From the Editors

About v12n5; Publishing in Elements – Call for Proposals

By , , and | October, 2016

What do bears and geologic materials have in common? It is true that geologists can encounter both during summer field work. They were also both present during the recent 2016 Geological Society of America annual meeting held at the Colorado Convention Center (Denver, USA). But, bears and geologic materials have another thing in common. They can both be studied using laser ablation inductively coupled plasma mass spectrometry (LA–ICP–MS). Using this technique, bear fur can be analyzed for trace metals which provide an estimate of a bear’s diet. And, as authors in this issue attest, this technique can be successfully used to study an endless variety of Earth and related materials. Obviously, a single issue of Elements can’t cover every aspect of LA–ICP–MS nor its application in Earth sciences. But, the authors of this issue have provided us with a nice overview of this technique and the power it has given scientists to study the world around us. We also encourage you to read this issue’s Elements Toolkit article which overviews some recent and exciting new advances in the development of this useful technique.

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About v12n4 Global Nuclear Legacy; Elements Website, Facebook, Twitter; 2015 Impact Factor

By , , and | August, 2016
Geological Disposal of Radioactive Waste -- August 2016

For over 70 years, in the local community where the Elements editorial office is located, the residents have been living in the shadow of the Hanford nuclear production complex (eastern Washington, USA). During its heyday (1943–1987), this US government facility was responsible for producing 67.4 metric tons of plutonium for nuclear weapons from its 9 nuclear reactors and 5 processing plants. This was an inefficient process that generated ~53 million gallons of solid and liquid radioactive waste, which is stored in 177 large underground tanks, and ~450 billion gallons of liquids from the nuclear reactors which was discharged to soil disposal sites. This nuclear legacy remains today at the Hanford site. For the past 35 years, the US government has spent billions of dollars to monitor, characterize, contain, and clean up the waste at Hanford. Not only is this a complex and difficult process, but exactly where that waste will be permanently stored has yet to be decided as pointed out in this issue of Elements.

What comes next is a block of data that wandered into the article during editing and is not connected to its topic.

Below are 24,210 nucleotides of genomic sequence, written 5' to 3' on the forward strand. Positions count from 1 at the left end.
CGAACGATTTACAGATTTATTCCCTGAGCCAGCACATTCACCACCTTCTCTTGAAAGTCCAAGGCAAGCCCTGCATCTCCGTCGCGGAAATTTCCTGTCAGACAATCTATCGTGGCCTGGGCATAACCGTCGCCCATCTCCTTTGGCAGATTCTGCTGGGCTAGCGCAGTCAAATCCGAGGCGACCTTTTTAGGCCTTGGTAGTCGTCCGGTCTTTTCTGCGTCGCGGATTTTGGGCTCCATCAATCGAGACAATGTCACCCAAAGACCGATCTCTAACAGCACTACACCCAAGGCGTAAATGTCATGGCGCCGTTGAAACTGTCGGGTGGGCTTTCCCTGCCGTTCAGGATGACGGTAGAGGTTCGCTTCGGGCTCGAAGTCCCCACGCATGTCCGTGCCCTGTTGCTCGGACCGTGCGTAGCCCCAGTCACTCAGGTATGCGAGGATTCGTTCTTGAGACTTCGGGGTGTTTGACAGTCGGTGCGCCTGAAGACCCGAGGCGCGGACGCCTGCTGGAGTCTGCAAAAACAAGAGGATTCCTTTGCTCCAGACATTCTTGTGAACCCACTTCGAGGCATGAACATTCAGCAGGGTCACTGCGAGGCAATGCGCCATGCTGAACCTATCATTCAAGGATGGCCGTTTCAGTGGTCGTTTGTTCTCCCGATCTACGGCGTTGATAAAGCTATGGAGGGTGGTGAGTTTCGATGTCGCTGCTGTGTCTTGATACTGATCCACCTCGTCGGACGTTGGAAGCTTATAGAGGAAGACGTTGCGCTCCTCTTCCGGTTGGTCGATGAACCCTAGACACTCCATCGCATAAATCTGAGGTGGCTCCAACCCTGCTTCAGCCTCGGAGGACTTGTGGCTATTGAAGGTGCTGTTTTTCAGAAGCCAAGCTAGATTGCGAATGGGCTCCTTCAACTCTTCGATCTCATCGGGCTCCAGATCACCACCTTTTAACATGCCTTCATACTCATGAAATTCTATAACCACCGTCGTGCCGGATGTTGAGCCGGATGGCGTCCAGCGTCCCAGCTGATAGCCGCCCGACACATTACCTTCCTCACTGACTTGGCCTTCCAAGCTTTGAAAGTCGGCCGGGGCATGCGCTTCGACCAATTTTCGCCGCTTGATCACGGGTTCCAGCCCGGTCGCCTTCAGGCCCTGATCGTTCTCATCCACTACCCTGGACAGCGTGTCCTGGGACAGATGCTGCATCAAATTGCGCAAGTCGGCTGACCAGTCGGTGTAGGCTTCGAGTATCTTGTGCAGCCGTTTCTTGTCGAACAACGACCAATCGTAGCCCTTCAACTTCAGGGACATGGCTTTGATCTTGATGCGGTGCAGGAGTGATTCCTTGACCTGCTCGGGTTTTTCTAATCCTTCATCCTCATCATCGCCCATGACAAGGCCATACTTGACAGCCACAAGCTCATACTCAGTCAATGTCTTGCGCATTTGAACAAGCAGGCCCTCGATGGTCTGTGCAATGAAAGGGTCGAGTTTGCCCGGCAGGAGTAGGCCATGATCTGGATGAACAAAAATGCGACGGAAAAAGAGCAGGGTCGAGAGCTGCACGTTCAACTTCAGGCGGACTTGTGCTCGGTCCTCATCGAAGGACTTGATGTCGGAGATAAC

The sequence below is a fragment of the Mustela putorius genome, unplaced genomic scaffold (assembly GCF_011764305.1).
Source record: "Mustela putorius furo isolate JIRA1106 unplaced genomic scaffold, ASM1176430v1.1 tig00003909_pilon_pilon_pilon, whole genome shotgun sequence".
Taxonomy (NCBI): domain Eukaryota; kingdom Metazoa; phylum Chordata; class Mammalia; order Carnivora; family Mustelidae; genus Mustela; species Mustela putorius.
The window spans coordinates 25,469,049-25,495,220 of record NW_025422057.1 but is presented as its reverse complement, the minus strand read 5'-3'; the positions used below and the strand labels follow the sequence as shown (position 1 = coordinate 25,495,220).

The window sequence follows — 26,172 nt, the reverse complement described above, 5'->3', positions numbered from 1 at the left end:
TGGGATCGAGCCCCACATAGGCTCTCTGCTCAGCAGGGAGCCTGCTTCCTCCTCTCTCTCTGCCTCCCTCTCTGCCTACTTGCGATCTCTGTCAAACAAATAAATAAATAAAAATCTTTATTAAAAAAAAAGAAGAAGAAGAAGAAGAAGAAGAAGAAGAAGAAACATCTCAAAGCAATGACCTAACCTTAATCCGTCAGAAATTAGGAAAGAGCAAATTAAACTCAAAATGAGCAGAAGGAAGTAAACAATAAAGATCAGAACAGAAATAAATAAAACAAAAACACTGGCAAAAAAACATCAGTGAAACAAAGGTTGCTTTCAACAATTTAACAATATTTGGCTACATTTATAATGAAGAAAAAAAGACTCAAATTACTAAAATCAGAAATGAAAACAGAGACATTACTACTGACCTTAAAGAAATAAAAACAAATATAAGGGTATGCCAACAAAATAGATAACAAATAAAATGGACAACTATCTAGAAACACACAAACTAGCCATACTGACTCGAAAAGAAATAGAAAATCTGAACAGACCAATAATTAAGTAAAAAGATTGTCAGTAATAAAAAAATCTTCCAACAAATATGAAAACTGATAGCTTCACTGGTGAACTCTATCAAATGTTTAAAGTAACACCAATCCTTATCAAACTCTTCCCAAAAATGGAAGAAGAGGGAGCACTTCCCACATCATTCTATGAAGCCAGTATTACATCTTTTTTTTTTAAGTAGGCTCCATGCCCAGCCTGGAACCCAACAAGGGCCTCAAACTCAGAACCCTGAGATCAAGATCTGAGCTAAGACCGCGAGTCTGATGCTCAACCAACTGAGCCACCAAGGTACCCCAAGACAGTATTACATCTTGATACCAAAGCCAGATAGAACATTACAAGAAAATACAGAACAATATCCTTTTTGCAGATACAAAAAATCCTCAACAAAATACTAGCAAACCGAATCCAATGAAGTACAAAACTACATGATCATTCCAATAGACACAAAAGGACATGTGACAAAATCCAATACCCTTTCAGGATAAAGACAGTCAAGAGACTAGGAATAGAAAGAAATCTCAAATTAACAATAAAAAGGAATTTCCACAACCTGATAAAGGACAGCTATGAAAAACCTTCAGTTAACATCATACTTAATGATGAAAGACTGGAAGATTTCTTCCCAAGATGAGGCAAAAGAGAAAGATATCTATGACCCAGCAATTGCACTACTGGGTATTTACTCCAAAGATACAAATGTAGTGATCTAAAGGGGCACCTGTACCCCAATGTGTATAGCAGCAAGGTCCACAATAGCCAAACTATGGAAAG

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About v12n3, Proposing Topics, and Elements Online

By , , and | June, 2016

Anyone who lives in an arid environment can attest to the seemingly endless task of cleaning dust off furniture. The Elements editorial office is located in sunny eastern Washington (USA) where tumbleweeds and sagebrush are in abundance. And so is the dust.

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About v12n2, Nancy Ross is Next PE, and From the EC

By , , , and | April, 2016

Despite some 300 years of scientific investigation into the origin of granite, scientists still do not have an accepted and agreed explanation for this archetypal igneous rock of the Earth’s continental crust. Although one of the most common rock types on our planet, granite (and its volcanic equivalent, rhyolite) is exceptionally difficult to understand.

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About v12n1, Introducing Friedhelm von Blanckenburg

By , , and | February, 2016

Cultural heritage often brings to mind valuable artifacts, artwork, ancient manuscripts, and historic monuments and buildings. But, cultural heritage involves more than just the material objects: it also consists of the more tangible elements such as the values, oral history, traditional craftsmanship, and the knowledge and skills that are transmitted across generations. Cultural heritage provides a window through which we can learn about our past and which ultimately prepares us for the future.

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About v11n6, 2015 Summary, 2016 Preview, v11n2 Errata

By , , and | December, 2015

Microbiology (or biology) may not be your favorite subject. Or maybe you dreaded taking “life science” courses while at the university. Even if life science is not your preferred area of interest, we hope you read the articles in this issue. Earth science is inherently interdisciplinary because on planet Earth, the lithosphere, atmosphere, hydrosphere, and biosphere interact. We can’t comprehensively study one “sphere” without knowing something about the other “spheres.”

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